“Taxes are the price we pay for civilization.” ~ Oliver Wendell Holmes
Let’s allow people to opt out of paying taxes that support the DOD or any specific goverment program they don’t like – maybe the war on drugs, for example, or NSA domestic wiretaps, or the terrorist prison at Guantanamo Bay – on condition they, uh, keep the money for themselves.
In fact, let’s allow them to opt out of paying taxes for any government services, at all.
And let’s require them to stash that money away in the same place they stash anything they want to put by in case of future need, these days.
In some kind of market fund, say.
Or any other sort of investments that appeal to them.
I say we take this one step further.
Beyond “requiring” the Government-Ain’t-Good-For-Anything types to invest their tax dollars for future need, we must require that if they wish to partake of any public services or infrastructure that they pay as they go.
If Mr. GAGFA wants to travel on any public roads (and that includes the gravel road in front of my house since it is maintained by the county), there will be a fee. At every stoplight or stop sign, at every on-ramp to every freeway, there will be two lanes: One lane will for the those of us who see the value in pooling our money for the common good and who will have a certified Tax Pass that allows each us unlimited travel on all public roads. The other lane will be for those operating under the delusion that they can do it all themselves. Before they can drive on that road, a fee will be collected. Everytime.
Public parks will be free to those with Tax Passes. Non-taxpayers and their dependents will each pay a fee to enter. Regardless of age. No group, family or senior discounts. Same goes for public libraries, national parks, public beaches, etc. Hey, there’s no free lunch!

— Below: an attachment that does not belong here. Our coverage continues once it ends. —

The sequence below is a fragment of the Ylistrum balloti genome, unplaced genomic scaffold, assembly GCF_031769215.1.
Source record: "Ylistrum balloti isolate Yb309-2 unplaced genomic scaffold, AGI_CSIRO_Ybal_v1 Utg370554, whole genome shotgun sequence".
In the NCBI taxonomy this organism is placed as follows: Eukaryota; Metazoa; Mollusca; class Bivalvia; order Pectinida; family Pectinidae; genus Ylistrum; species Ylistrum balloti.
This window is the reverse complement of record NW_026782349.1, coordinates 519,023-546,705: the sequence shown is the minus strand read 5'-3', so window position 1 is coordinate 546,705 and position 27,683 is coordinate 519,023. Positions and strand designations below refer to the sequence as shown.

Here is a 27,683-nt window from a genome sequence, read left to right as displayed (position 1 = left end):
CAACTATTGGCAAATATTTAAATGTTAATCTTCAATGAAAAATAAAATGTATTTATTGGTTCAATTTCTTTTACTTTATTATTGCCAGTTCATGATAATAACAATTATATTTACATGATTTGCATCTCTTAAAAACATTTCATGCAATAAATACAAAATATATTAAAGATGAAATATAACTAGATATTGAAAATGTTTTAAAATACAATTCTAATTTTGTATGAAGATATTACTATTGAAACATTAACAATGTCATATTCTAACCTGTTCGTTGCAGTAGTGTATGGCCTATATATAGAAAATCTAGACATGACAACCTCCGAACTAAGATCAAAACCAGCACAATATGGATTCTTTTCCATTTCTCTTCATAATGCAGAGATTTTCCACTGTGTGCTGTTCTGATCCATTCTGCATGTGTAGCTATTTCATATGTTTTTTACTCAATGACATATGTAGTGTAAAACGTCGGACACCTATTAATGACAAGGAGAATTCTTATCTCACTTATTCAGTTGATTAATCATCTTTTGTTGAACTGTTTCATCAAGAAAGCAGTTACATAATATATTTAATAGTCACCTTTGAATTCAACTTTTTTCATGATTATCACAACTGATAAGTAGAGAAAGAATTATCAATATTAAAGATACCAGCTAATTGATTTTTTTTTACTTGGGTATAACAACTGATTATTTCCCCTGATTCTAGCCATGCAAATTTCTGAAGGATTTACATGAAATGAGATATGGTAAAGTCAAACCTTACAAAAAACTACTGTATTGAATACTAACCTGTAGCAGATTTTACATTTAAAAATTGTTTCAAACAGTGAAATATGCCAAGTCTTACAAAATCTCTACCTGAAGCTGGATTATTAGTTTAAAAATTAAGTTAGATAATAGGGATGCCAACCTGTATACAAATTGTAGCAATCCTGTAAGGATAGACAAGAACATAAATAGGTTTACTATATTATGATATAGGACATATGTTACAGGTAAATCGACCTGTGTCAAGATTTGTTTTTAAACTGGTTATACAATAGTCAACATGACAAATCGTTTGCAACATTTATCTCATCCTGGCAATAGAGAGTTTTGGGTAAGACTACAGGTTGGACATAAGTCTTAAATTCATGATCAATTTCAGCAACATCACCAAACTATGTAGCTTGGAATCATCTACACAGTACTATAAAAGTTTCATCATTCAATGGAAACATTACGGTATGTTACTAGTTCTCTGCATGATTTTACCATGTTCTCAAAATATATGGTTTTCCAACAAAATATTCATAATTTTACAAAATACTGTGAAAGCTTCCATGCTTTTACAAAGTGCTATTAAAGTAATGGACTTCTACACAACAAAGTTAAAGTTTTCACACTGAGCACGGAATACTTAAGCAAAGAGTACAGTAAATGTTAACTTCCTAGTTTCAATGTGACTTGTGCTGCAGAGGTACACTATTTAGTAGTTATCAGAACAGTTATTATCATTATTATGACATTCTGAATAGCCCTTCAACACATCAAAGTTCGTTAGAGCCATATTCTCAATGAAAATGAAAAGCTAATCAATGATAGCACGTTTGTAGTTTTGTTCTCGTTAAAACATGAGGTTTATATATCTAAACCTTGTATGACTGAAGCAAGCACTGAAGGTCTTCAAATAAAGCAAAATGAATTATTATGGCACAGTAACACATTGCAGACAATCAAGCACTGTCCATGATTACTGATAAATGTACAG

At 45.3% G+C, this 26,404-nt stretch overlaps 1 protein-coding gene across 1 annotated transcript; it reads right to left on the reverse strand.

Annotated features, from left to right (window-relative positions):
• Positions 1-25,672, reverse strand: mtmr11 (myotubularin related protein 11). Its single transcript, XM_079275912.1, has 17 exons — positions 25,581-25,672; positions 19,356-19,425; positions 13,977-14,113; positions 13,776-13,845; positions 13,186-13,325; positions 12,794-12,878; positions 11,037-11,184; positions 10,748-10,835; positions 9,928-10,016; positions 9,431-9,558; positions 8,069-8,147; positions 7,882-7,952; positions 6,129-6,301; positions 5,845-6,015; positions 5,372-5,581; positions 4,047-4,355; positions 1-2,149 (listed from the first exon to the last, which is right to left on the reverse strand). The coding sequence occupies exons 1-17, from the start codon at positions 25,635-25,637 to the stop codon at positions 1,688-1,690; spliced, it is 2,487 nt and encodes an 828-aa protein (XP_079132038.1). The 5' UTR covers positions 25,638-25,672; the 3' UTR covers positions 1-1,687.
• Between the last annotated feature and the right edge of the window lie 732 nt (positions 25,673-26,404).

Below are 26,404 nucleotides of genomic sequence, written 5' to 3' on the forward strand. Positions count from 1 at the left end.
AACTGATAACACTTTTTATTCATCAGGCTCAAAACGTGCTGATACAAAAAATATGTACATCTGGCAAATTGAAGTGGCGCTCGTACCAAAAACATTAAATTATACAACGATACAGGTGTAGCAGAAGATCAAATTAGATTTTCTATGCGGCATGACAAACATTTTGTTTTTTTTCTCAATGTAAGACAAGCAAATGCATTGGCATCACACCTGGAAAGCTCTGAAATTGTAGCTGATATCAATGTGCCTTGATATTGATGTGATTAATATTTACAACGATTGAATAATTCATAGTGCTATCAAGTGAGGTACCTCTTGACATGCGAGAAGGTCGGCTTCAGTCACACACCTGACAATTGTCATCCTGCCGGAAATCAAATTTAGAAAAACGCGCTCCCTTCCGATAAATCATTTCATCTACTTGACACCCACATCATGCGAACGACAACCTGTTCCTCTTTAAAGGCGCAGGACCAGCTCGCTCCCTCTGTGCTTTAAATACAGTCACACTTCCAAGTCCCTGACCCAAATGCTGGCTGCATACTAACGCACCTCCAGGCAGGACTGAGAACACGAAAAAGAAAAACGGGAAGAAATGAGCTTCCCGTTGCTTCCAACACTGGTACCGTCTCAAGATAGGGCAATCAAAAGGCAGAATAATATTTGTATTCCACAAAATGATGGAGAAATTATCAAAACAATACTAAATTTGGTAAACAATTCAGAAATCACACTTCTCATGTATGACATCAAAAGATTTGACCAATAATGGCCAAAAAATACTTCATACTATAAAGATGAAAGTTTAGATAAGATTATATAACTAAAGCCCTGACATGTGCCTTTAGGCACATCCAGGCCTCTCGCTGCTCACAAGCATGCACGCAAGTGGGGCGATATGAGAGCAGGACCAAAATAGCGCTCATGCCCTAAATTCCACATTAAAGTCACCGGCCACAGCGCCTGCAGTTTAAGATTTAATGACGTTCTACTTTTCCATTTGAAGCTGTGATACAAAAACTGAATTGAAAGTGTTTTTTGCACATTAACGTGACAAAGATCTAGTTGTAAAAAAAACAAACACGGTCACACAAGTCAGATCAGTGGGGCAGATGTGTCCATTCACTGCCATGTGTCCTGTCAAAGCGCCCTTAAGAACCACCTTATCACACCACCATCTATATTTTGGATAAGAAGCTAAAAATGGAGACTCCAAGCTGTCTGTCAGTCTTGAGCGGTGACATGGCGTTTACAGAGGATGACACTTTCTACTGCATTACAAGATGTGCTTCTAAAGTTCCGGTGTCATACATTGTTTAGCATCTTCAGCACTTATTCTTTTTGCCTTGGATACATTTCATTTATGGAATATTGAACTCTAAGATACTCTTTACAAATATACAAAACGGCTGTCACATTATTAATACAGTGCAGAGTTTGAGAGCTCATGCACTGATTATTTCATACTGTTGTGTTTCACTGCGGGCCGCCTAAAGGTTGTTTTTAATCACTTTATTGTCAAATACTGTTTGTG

If Mr. and Ms. GAGFA want to send their kids to the public school around the corner or any school receiving taxpayer subsidies (this would, of course, include charter schools), no problem! All they have to do is cough up the annual per student costs that would normally come out of tax dollars and other non-state revenues. In the state of Nevada, depending on the county you live in, that figure could range any where from $9,538 in Clark County to $32,343 in Eureka County. Per child. Got more than one kid? Again, no group discounts allowed.
Furthermore, if Mr. or Ms. GAGFA are business owners they must hire only people who can prove they have not been educated on the public dime.
If Mr. GAGFA’s house is broken into, or his car stolen, or he is mugged at the ATM, or worse, one of his family members is assaulted or murdered, he can hire a private investigator to find the criminal, pay a lawyer to prosecute the crime, pay the judge and jury to adjudicate the crime, and then throw the convict in the private jail that Mr. GAGFA has built in his backyard out of his own funds. Or he can pay the local government to find, prosecute, and incarcerate the criminal. Of course, the number of police on his case, regardless of the severity of the crime would be determined by Mr. GAGFA’s ability to pay the hourly rate. He would then be required to pay the local court system to prosecute (again, by the hour and number of personnel involved), and to pay the local prison system an annual fee to incarcerate the convict. I mean, why should I have to pay to incarcerate that criminal? He didn’t hurt me! And after all, Mr. GAGFA can do it all himself, right?